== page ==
The brigade didn’t just visit farms. In April, the members drove to the Berwind Elementary School in San Juan, which now also houses the students from Berwind Middle School, which had been damaged by Maria. The teachers were struggling; one classroom held three separate classes at once. And despite the overcrowding and heat, some rooms didn’t have fans, says Carol Ramos, a graduate student at the University of Puerto Rico’s School of Planning.
Ramos is working on a pilot project to introduce bottom-up decision-making into the school, no small feat for a school system used to top-down decision making. And it involves agro-ecology. On the three acres of green space attached to the school — highly unusual for Puerto Rico — Rodríguez Besosa’s brigade helped build a greenhouse that can be transported back to the middle school once it has been repaired. Inside, pumpkin, beans, tomatoes, sunflowers, oregano, guanábana, coconut trees and melon are growing, and students will care for the plants at home over the summer.
This is important for Ramos because agro-ecology is about more than just food. It is about “food sovereignty, which means you can decide politically where, how and when do you want to grow food in your country,” she said.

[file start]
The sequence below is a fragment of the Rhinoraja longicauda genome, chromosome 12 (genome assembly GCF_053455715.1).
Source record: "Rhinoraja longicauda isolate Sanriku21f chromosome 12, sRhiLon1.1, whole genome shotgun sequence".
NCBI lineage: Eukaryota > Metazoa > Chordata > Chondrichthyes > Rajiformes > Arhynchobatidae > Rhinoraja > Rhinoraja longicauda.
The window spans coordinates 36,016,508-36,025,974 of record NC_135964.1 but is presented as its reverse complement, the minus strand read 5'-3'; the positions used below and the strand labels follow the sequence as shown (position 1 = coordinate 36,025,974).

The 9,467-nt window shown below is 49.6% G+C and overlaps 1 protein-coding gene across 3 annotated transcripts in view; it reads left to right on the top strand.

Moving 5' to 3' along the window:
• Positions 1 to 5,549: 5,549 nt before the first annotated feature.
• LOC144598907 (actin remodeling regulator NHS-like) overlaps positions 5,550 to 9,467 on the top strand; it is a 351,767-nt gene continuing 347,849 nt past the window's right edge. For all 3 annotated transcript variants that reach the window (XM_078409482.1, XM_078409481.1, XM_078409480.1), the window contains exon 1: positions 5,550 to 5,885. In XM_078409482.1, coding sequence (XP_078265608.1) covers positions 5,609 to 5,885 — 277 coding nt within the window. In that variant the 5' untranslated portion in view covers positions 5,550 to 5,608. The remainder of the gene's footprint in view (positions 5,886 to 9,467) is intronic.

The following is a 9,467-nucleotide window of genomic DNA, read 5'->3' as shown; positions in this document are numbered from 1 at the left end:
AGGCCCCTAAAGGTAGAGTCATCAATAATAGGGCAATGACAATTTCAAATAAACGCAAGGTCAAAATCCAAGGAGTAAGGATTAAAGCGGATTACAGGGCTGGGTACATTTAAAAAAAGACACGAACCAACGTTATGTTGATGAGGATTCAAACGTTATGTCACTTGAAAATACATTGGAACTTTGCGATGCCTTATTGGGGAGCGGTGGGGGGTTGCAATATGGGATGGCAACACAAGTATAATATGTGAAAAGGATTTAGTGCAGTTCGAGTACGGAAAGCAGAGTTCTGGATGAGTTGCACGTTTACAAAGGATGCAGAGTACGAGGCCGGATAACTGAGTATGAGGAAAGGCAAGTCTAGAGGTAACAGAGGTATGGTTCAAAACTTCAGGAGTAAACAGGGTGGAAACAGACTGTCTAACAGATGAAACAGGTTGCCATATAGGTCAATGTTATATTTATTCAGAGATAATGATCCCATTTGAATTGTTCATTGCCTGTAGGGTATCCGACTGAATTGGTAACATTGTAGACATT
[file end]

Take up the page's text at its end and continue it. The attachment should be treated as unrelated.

Still, much of Puerto Rico’s agricultural land remains in the hands of large corporations, and political and policy change comes slowly, if at all. A debt crisis, exacerbated by austerity measures that President Obama signed into law, was slamming the island even before Maria.
But for Ramos, dismantling the “colonial context” involves learning to make political decisions, including at the community level. What food should we grow? Should we compost? Where, if anywhere, should chemicals be used? And what better place to start than by teaching these ideas to students—empowering the next generation of leaders?
With over 500 million family farms producing about 80 percent of the world’s food, this is another way of asking whether agro-ecology’s lessons in democracy—and the human relationships it engenders—can be scaled up? “We’re being bought out, literally, and not only through corporations and bonds, but also our land,” said Rodríguez Besosa. “Every day, I see another person that’s not Puerto Rican purchasing something around me, either in the city or country.”
Yet her own story gives Rodríguez Besosa hope that change is possible: She had just bought her own farm this spring, after Maria jeopardized her plans for a time. “I’ve seen the importance of getting something that can be owned by a Puerto Rican,” she says.
Lead image: Loíza, Puerto Rico, March 17, 2018. Nine months after Hurricane Maria destroyed 80 percent of the island’s crop value, farmers and entrepreneurs are working together to rebuild the agriculture sector, steering away from commodity crops and toward a model of sustainability. (USDA Photo by Preston Keres)